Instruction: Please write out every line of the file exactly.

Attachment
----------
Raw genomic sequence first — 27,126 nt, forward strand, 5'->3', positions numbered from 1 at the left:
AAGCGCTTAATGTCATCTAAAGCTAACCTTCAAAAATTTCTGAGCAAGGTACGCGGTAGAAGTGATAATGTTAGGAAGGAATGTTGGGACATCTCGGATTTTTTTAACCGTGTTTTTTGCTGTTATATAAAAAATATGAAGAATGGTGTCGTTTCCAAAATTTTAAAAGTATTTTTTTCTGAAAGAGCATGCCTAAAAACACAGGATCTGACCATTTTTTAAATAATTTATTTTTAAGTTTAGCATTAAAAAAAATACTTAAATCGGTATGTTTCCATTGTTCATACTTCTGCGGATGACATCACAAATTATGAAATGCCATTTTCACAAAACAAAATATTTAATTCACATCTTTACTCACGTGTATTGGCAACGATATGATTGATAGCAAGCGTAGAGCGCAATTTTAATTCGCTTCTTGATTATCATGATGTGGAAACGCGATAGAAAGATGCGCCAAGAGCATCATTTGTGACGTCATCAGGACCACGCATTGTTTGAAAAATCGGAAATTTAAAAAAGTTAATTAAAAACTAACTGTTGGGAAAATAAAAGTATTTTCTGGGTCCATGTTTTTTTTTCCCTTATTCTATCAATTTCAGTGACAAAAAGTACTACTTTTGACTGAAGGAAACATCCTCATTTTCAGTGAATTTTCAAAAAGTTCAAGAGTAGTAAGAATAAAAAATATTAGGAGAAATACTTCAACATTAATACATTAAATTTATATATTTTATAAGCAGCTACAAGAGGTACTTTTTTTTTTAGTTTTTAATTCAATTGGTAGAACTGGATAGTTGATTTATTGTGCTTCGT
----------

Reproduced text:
Raw genomic sequence first — 27,126 nt, forward strand, 5'->3', positions numbered from 1 at the left:
AAGCGCTTAATGTCATCTAAAGCTAACCTTCAAAAATTTCTGAGCAAGGTACGCGGTAGAAGTGATAATGTTAGGAAGGAATGTTGGGACATCTCGGATTTTTTTAACCGTGTTTTTTGCTGTTATATAAAAAATATGAAGAATGGTGTCGTTTCCAAAATTTTAAAAGTATTTTTTTCTGAAAGAGCATGCCTAAAAACACAGGATCTGACCATTTTTTAAATAATTTATTTTTAAGTTTAGCATTAAAAAAAATACTTAAATCGGTATGTTTCCATTGTTCATACTTCTGCGGATGACATCACAAATTATGAAATGCCATTTTCACAAAACAAAATATTTAATTCACATCTTTACTCACGTGTATTGGCAACGATATGATTGATAGCAAGCGTAGAGCGCAATTTTAATTCGCTTCTTGATTATCATGATGTGGAAACGCGATAGAAAGATGCGCCAAGAGCATCATTTGTGACGTCATCAGGACCACGCATTGTTTGAAAAATCGGAAATTTAAAAAAGTTAATTAAAAACTAACTGTTGGGAAAATAAAAGTATTTTCTGGGTCCATGTTTTTTTTTCCCTTATTCTATCAATTTCAGTGACAAAAAGTACTACTTTTGACTGAAGGAAACATCCTCATTTTCAGTGAATTTTCAAAAAGTTCAAGAGTAGTAAGAATAAAAAATATTAGGAGAAATACTTCAACATTAATACATTAAATTTATATATTTTATAAGCAGCTACAAGAGGTACTTTTTTTTTTAGTTTTTAATTCAATTGGTAGAACTGGATAGTTGATTTATTGTGCTTCGT